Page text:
Reference Links: 

  • Future Of News: What May Save India’s Flailing Print Journalism In Digital Age – Outlook India
  • Future of print media in India – Reputation Today
  • Print media revenue set to rebound by 20% to Rs 27,000cr: Report – Business Standard
  • Print media in India – room for growth – BLoC
  • The future of India’s newspapers has to be digital – and it has to be now – Scroll
  • The biggest risk for print media doesn’t come from technology – Exchange4Media
  • The future of newspapers in India – Print Week

What is your opinion on this?
(Only subscribers can participate in polls)

a) Print journalism is dying in India.

b) Print journalism is still relevant in India.


For the Right:

Imposing language an assault on India’s diversity

For the Left:

BJP fighting for victory margins in Gujarat


Fire clearance mandate (Delhi) – Small restaurants and PG accommodations with 10 or more rooms will have to apply for a fire safety no objection certificate (NOC). Previously, these establishments didn’t come under the fire NOC category. A sub-committee formed by the Delhi government decided on this in the wake of a fire at the Arpit Palace Hotel in February 2019 that killed 17 people.

Why it matters: Delhi has been cracking down on commercial and residential establishments that haven’t renewed their fire safety certificates. It’s mandatory for every high-rise commercial building to have a fire safety certificate. Officials have undertaken surveys to see places that have expired certificates and sent notices to them.

Annamaiah project cost increases (Andhra Pradesh) – The reconstruction of the Annamaiah project, recently damaged due to floods, has increased to ₹801 crores from the initial estimate of ₹775.17 crores. The eastern bund will be replaced with concrete. Also, 11 crest gates will be built in addition to the existing five. The flood discharge capacity will be increased from 1.8 lakh to 5.6 lakh cusecs.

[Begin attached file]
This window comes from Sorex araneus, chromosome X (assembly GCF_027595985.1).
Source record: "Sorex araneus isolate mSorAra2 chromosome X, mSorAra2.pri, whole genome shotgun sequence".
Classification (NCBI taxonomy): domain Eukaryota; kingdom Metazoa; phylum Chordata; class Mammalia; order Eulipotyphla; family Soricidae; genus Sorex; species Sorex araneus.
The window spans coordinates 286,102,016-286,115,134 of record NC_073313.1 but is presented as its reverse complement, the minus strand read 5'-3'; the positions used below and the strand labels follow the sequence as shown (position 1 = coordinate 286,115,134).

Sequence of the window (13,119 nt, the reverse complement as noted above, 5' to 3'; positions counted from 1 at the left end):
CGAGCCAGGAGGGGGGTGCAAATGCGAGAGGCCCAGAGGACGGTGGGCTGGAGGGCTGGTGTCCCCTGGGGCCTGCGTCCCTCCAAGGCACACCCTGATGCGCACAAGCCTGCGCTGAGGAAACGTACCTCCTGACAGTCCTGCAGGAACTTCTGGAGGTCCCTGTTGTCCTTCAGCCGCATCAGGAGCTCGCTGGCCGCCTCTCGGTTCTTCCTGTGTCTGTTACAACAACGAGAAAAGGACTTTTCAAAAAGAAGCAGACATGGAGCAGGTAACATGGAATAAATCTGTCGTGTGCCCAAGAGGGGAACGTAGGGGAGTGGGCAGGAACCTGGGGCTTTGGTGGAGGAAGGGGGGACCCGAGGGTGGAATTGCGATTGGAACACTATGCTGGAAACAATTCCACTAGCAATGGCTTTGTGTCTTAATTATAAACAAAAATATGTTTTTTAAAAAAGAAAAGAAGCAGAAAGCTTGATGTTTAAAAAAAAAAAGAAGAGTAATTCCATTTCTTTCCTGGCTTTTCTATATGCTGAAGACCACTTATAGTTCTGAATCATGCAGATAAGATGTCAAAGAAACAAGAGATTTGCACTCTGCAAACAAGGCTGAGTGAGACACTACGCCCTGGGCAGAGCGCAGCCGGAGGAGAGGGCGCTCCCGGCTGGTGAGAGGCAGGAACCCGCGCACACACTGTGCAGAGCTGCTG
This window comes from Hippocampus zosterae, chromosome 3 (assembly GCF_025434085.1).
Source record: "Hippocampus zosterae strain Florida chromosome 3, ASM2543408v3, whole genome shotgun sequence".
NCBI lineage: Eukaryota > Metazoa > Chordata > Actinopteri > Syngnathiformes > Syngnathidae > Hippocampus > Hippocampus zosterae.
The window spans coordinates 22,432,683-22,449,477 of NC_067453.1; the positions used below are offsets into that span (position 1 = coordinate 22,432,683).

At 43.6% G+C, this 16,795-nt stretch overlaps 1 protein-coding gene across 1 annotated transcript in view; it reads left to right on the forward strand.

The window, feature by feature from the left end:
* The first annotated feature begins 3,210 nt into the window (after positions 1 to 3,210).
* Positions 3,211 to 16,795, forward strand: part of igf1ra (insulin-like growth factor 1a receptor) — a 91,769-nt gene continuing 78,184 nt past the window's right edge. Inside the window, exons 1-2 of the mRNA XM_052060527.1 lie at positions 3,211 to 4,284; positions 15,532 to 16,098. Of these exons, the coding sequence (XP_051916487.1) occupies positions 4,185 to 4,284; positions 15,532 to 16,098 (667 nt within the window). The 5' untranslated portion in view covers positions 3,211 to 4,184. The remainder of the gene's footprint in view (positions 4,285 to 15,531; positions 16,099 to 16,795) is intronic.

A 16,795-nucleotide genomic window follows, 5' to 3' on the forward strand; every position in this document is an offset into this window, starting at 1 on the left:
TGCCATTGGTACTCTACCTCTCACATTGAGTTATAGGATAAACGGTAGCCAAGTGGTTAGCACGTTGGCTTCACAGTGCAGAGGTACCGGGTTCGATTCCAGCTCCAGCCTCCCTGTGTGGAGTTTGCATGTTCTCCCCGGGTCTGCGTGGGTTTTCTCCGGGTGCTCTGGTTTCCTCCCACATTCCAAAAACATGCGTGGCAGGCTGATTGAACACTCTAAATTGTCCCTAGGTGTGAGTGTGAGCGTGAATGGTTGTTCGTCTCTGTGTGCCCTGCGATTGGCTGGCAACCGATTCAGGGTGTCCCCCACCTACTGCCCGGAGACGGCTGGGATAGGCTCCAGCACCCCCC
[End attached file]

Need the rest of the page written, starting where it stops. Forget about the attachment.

Why it matters: The opposition in the state has targeted the state government over delays. The project involves a medium irrigation project constructed across Cheyyeru, a tributary of the Penna river. The floods damaged property worth crores and killed many. The project first started in 1981 and was finished in 2001.

Tweaking rules for 5G (West Bengal) – As 5G services begin rolling out, the state government will change the telecom infrastructure guidelines. Following amendments to the Right of Way rules, the state has discussed with telecom operators and power utilities about making the necessary changes. The state wants a holistic approach and integrates all existing policies.

Why it matters: The state already has policies like the State Broadband Policy, 2020, and a single window clearance system for telecom infrastructure. In August, the telecom ministry notified amendments to the Indian Telegraph Right of Way Rules, 2016. It allowed the use of street furniture to install small cells, which are low-powered cell radio access nodes. The changes were in line with the industry’s demands.

Protests against Jetty policy (Goa) – Hundreds of Goans peacefully protested against the proposed draft jetty policy, which they claimed was a backdoor entry to usurp the state’s waters and nearby land for private enterprises. They said citizens would draft their own policy and submit it to the government. Those protesting included activists and opposition MLAs. They feel the policy would allow companies to own jetties on the rivers without any consideration for the local ecology.

Why it matters: Leader of Opposition Yuri Alemao questioned the tourism department’s intention behind the policy. It seems fishermen and villagers weren’t consulted when the policy was drafted. According to those protesting the policy, the government wants to use it to facilitate coal transportation through the state’s waterways.

Alliance Air operations launched (Assam) – Chief Minister Himanta Biswa Sarma flagged off operations of Alliance Air in the northeastern states, including Assam. The airline will travel between Lilabari, Ziro, Shillong, Imphal, and Mizoram. One place highlighted by him was the Lakhimpur district which is an important corridor in the northeast. Here, 84 acres of land have been handed over for an airport.

Why it matters: The northeast has become an important hub for airlines due to its tourism potential. Thanks to the UDAN scheme, many of the region’s important cities are now under the regional connectivity scheme. And the number of flights in the region has increased to almost 8,000 from August 2017 to 2022.


₹545 crores – The value of new electoral bonds sold ahead of elections in Himachal Pradesh and Gujarat. The BJP got most of the contributions issued between October 1 and 10.